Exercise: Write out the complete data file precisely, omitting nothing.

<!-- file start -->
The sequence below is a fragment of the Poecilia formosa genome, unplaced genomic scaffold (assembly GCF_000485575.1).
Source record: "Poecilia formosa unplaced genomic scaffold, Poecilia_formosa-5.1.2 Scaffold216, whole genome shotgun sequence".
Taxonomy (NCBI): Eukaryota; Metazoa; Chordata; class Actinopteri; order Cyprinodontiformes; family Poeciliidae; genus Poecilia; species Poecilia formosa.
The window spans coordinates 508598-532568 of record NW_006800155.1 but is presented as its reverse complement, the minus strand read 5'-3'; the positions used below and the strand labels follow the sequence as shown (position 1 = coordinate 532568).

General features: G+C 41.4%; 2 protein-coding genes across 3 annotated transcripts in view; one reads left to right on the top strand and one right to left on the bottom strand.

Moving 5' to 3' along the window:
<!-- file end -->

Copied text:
The sequence below is a fragment of the Poecilia formosa genome, unplaced genomic scaffold (assembly GCF_000485575.1).
Source record: "Poecilia formosa unplaced genomic scaffold, Poecilia_formosa-5.1.2 Scaffold216, whole genome shotgun sequence".
Taxonomy (NCBI): Eukaryota; Metazoa; Chordata; class Actinopteri; order Cyprinodontiformes; family Poeciliidae; genus Poecilia; species Poecilia formosa.
The window spans coordinates 508598-532568 of record NW_006800155.1 but is presented as its reverse complement, the minus strand read 5'-3'; the positions used below and the strand labels follow the sequence as shown (position 1 = coordinate 532568).

General features: G+C 41.4%; 2 protein-coding genes across 3 annotated transcripts in view; one reads left to right on the top strand and one right to left on the bottom strand.

Moving 5' to 3' along the window: